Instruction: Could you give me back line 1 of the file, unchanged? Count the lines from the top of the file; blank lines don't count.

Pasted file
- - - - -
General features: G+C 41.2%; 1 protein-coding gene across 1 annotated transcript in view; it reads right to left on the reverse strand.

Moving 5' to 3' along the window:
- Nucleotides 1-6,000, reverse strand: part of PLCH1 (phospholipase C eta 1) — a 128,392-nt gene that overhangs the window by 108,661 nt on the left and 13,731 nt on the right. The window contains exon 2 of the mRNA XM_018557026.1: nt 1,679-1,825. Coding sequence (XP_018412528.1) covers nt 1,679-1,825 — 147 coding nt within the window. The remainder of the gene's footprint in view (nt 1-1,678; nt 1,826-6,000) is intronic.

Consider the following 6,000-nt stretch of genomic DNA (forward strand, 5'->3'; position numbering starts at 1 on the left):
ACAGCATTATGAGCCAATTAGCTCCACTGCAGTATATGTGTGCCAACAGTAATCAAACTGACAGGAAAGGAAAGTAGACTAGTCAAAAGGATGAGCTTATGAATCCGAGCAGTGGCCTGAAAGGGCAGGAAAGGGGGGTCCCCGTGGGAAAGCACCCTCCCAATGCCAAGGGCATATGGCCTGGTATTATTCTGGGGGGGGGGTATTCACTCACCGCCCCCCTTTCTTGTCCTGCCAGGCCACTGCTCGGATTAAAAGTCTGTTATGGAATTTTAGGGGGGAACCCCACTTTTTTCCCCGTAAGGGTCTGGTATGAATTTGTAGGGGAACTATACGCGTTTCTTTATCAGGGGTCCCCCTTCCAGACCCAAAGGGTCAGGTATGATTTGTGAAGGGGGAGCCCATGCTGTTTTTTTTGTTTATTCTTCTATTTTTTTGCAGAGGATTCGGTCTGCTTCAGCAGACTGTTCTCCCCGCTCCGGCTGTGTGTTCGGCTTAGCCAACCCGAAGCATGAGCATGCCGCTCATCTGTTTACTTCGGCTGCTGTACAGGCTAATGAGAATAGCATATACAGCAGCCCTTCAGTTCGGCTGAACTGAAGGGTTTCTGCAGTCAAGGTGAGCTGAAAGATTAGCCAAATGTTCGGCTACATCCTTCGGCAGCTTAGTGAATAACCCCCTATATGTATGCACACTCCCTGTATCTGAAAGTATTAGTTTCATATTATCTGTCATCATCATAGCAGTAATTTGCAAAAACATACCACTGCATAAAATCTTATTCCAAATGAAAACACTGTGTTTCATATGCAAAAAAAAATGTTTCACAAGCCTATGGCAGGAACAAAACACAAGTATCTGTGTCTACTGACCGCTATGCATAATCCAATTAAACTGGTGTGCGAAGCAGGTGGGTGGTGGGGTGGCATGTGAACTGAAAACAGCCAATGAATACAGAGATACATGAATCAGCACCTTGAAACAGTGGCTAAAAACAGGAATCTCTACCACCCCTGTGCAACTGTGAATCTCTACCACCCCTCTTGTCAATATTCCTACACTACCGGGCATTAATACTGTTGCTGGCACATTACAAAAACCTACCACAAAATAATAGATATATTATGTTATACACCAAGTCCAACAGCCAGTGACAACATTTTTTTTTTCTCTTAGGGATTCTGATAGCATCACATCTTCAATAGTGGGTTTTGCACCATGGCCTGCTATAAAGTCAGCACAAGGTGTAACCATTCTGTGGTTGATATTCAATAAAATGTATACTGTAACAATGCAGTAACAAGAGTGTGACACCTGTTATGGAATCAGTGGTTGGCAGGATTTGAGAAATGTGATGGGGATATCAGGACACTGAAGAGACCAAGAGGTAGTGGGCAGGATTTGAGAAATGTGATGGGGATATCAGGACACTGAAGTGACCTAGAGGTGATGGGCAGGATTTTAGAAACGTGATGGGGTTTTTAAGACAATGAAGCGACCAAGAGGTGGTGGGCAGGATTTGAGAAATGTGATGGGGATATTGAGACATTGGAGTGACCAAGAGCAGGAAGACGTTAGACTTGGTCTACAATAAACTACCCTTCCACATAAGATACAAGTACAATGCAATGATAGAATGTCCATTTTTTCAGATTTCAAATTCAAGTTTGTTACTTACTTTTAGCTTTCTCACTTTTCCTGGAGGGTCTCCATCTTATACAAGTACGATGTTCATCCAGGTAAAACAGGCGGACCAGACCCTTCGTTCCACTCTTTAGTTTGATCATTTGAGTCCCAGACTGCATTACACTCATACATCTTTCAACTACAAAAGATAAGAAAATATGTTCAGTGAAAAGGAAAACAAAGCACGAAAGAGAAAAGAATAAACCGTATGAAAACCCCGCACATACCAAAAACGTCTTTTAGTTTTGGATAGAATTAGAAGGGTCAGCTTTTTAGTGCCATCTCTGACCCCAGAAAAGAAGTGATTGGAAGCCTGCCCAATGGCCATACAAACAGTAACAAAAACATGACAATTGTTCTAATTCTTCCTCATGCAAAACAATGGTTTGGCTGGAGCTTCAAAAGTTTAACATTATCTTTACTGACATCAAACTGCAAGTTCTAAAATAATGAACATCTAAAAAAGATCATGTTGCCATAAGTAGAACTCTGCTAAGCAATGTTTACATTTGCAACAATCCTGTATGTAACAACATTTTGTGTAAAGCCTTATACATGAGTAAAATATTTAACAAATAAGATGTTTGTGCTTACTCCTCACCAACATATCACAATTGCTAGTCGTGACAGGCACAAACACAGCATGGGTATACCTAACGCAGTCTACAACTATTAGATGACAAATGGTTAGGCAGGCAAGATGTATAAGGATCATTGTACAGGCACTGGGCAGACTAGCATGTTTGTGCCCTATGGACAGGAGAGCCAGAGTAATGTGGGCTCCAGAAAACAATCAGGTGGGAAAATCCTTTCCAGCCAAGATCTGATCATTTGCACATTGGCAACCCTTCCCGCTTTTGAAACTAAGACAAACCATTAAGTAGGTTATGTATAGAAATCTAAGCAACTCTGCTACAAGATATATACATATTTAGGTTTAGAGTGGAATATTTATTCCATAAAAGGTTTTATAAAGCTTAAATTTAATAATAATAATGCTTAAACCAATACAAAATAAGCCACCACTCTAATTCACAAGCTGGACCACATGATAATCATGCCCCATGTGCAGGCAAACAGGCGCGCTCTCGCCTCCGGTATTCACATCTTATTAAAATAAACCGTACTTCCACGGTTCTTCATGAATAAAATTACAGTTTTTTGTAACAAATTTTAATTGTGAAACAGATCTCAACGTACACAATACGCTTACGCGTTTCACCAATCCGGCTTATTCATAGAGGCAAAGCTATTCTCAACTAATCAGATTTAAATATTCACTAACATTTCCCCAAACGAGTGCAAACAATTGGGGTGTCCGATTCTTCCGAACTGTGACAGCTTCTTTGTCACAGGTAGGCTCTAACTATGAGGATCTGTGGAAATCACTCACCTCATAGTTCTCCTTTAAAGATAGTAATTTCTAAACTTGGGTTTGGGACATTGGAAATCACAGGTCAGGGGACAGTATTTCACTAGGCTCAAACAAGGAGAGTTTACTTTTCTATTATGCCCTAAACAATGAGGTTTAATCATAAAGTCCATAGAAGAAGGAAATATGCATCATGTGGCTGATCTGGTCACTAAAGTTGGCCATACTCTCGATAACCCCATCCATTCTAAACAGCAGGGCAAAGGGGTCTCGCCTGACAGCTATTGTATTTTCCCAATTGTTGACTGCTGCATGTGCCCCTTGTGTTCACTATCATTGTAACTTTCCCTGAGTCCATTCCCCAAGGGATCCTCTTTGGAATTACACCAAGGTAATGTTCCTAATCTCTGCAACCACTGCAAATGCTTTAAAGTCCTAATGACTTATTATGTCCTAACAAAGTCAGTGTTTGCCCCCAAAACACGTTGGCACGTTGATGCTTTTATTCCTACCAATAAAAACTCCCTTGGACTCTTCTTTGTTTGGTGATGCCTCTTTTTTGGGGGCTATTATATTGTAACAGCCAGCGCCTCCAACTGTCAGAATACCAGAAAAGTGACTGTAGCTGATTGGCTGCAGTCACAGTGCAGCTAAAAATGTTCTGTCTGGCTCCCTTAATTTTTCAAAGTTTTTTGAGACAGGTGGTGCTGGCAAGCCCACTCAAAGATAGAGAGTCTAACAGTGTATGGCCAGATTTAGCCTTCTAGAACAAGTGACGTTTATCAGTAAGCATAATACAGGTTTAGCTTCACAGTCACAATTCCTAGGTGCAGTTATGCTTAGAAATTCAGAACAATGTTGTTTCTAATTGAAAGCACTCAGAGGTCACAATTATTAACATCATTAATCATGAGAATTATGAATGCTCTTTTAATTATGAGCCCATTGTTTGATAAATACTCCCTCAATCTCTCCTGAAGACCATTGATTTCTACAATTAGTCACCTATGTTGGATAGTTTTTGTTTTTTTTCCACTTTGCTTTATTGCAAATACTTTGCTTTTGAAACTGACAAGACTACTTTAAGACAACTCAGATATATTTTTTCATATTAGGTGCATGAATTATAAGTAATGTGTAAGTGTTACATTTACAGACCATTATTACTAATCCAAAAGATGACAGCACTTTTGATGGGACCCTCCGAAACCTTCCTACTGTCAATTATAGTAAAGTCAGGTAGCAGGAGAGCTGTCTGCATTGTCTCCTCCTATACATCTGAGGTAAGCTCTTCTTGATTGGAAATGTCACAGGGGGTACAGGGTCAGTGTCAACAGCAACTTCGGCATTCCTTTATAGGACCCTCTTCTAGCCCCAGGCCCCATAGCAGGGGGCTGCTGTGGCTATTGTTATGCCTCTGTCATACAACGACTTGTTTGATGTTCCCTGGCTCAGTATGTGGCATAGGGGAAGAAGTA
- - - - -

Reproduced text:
General features: G+C 41.2%; 1 protein-coding gene across 1 annotated transcript in view; it reads right to left on the reverse strand.